Another mistake that is often made by attorneys that don’t specialize in estate planning is that they name minors as beneficiaries on life insurance or accounts. This could be a big mistake for several reasons. First, if you have listed an individual who is a minor as a beneficiary, then what actually happens is the money and property is distributed to their legal guardian. The legal guardian is supposed to keep this money or property safe so that it can be distributed to your child at the appropriate time. However, what often happens is the individual designated as the guardian often misuses this money.
Second, when you have named a minor as a beneficiary there is a legal obligation that the money and property be distributed to them when they become an adult. In Idaho, a person becomes an adult at the age of 18. In other words, this means that a teenager could be inheriting a large sum of money or property at a time when they have very little experience or maturity. They may not have the ability to handle such a large inheritance.
When you work with an experienced and skilled estate planning attorney, they would be describing options you have for how the money and property you want to leave to your minor age child can be done in a way that is both safe, and that protects it from misuse either by a guardian or by the minor themselves. You have the ability to create a plan for caring for your minor child without creating issues or problems for them down the road.Forgetting to Fund a Trust
The final estate planning problem that we will discuss that you can avoid easily is forgetting to fund a trust. Often trusts are an important and necessary part of an estate plan. However, there are several steps involved in making sure that a trust will actually work as part of your estate plan. First, a trust must be created. This is done when the documents are drafted and then properly signed, dated, witnessed, and notarized. However, this is not all.
When working with an attorney who is not experienced in estate planning many clients believe they are done once the trust documents are completed. But this is not true. The trust documents are much like a pie crust. A pie crust does not actually make a pie. It does however create a space for things to be placed into the pie so that the pie is complete.
The most important part of the pie is the pie filling. In this instance, when we’re talking about a trust, we’re talking about transferring money or property or other assets into the trust so that the trust is properly funded. If a trust is never funded, then it is simply a pie crust with nothing in it.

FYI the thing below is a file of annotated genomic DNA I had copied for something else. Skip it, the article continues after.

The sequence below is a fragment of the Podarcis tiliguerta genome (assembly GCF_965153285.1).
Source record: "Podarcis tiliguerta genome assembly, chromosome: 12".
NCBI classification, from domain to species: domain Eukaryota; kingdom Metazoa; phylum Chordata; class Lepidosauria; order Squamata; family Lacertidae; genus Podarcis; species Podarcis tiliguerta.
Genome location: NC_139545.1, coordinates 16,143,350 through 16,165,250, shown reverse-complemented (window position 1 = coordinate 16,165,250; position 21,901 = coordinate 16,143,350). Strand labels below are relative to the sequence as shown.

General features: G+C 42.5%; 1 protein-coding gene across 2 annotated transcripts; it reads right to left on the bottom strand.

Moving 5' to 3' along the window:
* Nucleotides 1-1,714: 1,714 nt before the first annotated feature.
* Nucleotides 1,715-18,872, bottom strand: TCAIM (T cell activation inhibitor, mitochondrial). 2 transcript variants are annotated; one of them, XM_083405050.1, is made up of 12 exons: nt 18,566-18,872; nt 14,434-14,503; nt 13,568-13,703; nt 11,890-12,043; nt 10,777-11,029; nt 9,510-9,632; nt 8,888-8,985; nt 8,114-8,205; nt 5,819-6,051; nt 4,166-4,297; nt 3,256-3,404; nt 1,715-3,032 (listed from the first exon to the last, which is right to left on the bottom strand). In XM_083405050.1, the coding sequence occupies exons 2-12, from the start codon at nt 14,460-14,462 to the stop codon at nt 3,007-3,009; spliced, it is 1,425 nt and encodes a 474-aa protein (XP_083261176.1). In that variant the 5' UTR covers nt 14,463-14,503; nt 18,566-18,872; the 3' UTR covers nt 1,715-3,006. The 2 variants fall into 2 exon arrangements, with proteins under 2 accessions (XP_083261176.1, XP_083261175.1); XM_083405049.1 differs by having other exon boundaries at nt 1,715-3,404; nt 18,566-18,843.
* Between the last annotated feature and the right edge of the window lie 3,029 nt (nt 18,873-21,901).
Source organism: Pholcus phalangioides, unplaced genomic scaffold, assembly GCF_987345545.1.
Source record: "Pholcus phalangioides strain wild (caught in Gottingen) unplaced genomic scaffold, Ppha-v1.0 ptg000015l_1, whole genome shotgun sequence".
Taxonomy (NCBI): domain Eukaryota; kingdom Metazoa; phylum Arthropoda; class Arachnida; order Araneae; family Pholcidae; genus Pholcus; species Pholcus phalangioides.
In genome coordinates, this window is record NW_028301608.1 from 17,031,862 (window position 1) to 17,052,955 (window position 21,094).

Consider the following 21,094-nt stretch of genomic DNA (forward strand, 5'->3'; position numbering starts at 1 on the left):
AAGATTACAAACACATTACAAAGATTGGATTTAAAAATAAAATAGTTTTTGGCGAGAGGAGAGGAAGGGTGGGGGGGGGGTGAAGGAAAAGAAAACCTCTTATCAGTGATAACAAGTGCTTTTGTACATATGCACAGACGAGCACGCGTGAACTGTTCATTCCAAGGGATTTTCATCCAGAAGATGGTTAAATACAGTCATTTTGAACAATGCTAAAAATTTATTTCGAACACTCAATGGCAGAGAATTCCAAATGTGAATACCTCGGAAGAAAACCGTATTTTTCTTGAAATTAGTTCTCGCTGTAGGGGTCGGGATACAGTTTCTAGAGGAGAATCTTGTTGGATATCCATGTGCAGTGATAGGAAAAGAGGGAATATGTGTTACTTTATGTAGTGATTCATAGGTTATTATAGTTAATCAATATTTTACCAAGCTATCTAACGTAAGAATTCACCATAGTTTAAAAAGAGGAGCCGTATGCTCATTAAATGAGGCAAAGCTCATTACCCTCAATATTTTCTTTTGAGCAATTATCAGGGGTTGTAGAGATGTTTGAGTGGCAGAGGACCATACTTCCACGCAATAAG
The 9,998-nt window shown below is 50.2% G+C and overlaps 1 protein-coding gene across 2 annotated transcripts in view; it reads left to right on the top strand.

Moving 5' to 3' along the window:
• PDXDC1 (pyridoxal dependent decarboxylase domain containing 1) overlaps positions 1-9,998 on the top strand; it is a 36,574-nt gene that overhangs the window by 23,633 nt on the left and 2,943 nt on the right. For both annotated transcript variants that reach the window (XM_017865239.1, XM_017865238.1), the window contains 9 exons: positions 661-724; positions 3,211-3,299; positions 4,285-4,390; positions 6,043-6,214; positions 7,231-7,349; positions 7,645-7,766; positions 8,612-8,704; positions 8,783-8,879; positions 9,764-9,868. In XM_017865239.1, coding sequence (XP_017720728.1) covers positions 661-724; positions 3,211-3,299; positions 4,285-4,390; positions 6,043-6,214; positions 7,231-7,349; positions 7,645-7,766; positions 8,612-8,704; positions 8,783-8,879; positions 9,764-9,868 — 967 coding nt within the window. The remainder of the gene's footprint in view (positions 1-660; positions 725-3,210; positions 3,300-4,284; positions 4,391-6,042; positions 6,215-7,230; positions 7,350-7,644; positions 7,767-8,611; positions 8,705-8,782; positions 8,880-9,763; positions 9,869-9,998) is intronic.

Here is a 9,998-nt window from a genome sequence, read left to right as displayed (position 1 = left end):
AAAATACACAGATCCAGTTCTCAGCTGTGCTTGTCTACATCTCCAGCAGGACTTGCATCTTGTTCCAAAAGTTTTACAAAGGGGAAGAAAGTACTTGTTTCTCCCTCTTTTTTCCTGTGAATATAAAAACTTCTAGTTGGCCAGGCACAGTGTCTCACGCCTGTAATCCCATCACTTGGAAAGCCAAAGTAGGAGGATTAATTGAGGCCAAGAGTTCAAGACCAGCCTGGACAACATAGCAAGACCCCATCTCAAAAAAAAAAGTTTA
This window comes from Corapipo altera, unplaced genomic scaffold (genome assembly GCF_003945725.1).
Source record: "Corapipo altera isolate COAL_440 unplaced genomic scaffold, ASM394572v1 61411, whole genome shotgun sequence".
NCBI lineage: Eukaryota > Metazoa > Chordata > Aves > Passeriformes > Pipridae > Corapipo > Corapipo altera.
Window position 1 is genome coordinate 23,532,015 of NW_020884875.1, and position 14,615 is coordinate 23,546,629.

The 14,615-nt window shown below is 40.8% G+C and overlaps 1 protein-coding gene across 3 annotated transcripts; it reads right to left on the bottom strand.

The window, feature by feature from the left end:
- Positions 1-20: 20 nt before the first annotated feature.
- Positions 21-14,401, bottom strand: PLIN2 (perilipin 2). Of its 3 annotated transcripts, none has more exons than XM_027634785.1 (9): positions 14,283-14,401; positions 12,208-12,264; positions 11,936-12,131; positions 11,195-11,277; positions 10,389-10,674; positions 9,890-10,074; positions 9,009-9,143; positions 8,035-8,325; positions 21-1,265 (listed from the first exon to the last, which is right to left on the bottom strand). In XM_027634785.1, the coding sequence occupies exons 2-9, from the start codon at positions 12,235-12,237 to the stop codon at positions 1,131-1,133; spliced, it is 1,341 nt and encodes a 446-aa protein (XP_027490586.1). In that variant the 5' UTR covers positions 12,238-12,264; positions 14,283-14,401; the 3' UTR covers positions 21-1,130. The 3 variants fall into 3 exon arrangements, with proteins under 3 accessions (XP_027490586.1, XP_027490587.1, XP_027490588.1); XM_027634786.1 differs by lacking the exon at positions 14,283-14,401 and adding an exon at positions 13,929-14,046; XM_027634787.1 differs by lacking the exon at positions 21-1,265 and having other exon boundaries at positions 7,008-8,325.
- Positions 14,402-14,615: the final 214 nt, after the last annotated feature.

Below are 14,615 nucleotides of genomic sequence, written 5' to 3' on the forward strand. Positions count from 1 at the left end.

We work with each of our clients individually to make sure we know what property they want to be transferred into their trust so that it is properly funded. Additionally, we work with our clients to make sure that any changes or transfers involving property are done correctly so that the trust can still maintain ownership over those items. In other words, we will use our skills and experience to help our clients do their trust correctly.
We are happy to help you with any of your specific estate planning needs. If you have questions or concerns, we are confident that we can answer those questions and help you create a customized estate plan that meets your needs. Please contact us today for a free 30-minute consultation where we can answer your questions and help you move forward with your customized estate plan.Enlist an Idaho Estate Planning Attorney to Help You
Our team of Idaho lawyers can help you with any of your estate planning or probate needs. Whether you are seeking to create or review an estate plan for yourself or would like to help a loved one, we are available to discuss your options and answer your questions at an initial free 30-minute consultation. Call us toll free at 877-232-6101 or 208-232-6101 for a free consultation. You can also email us directly at firstname.lastname@example.org or stop by our office at 201 East Center Street, Pocatello, Idaho 83201. We will answer your questions and help you solve your Idaho estate planning problems.